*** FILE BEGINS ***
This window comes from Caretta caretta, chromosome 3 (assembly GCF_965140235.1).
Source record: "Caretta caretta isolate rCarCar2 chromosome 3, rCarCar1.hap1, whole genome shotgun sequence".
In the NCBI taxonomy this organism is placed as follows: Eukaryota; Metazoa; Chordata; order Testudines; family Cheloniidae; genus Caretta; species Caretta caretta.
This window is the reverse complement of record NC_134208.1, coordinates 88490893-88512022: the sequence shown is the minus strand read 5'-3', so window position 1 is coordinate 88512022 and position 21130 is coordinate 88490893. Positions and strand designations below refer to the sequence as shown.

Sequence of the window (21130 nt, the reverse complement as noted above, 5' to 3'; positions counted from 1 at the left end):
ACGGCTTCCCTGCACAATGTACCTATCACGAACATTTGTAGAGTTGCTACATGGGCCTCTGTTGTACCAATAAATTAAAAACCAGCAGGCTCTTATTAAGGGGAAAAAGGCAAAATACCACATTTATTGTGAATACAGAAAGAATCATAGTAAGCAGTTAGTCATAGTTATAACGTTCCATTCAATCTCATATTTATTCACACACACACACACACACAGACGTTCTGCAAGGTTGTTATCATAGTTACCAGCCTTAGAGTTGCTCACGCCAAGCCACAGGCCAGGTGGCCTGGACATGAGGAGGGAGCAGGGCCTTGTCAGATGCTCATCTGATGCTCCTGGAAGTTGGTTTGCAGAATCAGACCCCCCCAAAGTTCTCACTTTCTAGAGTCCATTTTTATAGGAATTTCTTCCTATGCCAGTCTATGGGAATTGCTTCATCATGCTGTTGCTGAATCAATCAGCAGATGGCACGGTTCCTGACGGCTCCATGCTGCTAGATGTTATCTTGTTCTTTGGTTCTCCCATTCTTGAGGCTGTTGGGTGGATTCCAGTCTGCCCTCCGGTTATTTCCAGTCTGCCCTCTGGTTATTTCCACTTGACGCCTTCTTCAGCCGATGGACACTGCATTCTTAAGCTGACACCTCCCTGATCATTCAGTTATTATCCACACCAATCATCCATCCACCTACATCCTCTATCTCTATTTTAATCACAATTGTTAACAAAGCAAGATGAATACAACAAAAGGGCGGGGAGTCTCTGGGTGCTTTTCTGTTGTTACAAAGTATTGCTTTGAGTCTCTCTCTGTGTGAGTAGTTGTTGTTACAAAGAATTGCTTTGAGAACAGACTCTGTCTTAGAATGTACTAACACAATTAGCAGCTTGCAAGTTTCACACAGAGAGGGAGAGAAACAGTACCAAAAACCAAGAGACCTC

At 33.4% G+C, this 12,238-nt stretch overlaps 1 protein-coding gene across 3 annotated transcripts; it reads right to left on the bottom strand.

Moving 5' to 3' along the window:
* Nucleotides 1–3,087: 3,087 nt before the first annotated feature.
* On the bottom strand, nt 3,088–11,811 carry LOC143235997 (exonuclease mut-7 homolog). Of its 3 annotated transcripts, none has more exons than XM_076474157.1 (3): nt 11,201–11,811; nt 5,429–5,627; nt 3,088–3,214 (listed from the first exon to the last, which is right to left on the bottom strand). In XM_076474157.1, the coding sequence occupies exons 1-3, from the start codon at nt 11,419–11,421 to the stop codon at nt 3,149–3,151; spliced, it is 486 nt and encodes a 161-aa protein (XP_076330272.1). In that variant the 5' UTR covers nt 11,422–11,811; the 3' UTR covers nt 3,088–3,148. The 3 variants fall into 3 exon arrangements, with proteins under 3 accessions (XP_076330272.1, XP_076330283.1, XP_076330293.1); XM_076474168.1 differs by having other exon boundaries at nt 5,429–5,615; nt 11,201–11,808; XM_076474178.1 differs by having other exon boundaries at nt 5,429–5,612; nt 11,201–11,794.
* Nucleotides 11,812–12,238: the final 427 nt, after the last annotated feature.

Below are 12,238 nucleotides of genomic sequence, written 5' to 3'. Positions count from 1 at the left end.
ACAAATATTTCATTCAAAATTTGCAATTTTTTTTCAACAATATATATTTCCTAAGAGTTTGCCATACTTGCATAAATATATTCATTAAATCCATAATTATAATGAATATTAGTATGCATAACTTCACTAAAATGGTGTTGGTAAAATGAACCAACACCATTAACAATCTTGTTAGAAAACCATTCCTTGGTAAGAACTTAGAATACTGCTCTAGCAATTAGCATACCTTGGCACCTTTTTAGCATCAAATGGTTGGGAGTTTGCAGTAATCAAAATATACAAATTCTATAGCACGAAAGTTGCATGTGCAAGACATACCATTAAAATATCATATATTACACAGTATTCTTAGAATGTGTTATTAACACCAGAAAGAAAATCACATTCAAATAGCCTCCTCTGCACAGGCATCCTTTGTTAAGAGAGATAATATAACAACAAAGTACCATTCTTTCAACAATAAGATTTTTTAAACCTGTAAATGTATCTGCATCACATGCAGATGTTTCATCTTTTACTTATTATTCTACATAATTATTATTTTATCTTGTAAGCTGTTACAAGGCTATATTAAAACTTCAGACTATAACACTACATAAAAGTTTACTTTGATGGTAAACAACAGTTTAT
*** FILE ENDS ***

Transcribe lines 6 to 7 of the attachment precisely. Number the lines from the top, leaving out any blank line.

ACGGCTTCCCTGCACAATGTACCTATCACGAACATTTGTAGAGTTGCTACATGGGCCTCTGTTGTACCAATAAATTAAAAACCAGCAGGCTCTTATTAAGGGGAAAAAGGCAAAATACCACATTTATTGTGAATACAGAAAGAATCATAGTAAGCAGTTAGTCATAGTTATAACGTTCCATTCAATCTCATATTTATTCACACACACACACACACACAGACGTTCTGCAAGGTTGTTATCATAGTTACCAGCCTTAGAGTTGCTCACGCCAAGCCACAGGCCAGGTGGCCTGGACATGAGGAGGGAGCAGGGCCTTGTCAGATGCTCATCTGATGCTCCTGGAAGTTGGTTTGCAGAATCAGACCCCCCCAAAGTTCTCACTTTCTAGAGTCCATTTTTATAGGAATTTCTTCCTATGCCAGTCTATGGGAATTGCTTCATCATGCTGTTGCTGAATCAATCAGCAGATGGCACGGTTCCTGACGGCTCCATGCTGCTAGATGTTATCTTGTTCTTTGGTTCTCCCATTCTTGAGGCTGTTGGGTGGATTCCAGTCTGCCCTCCGGTTATTTCCAGTCTGCCCTCTGGTTATTTCCACTTGACGCCTTCTTCAGCCGATGGACACTGCATTCTTAAGCTGACACCTCCCTGATCATTCAGTTATTATCCACACCAATCATCCATCCACCTACATCCTCTATCTCTATTTTAATCACAATTGTTAACAAAGCAAGATGAATACAACAAAAGGGCGGGGAGTCTCTGGGTGCTTTTCTGTTGTTACAAAGTATTGCTTTGAGTCTCTCTCTGTGTGAGTAGTTGTTGTTACAAAGAATTGCTTTGAGAACAGACTCTGTCTTAGAATGTACTAACACAATTAGCAGCTTGCAAGTTTCACACAGAGAGGGAGAGAAACAGTACCAAAAACCAAGAGACCTC

At 33.4% G+C, this 12,238-nt stretch overlaps 1 protein-coding gene across 3 annotated transcripts; it reads right to left on the bottom strand.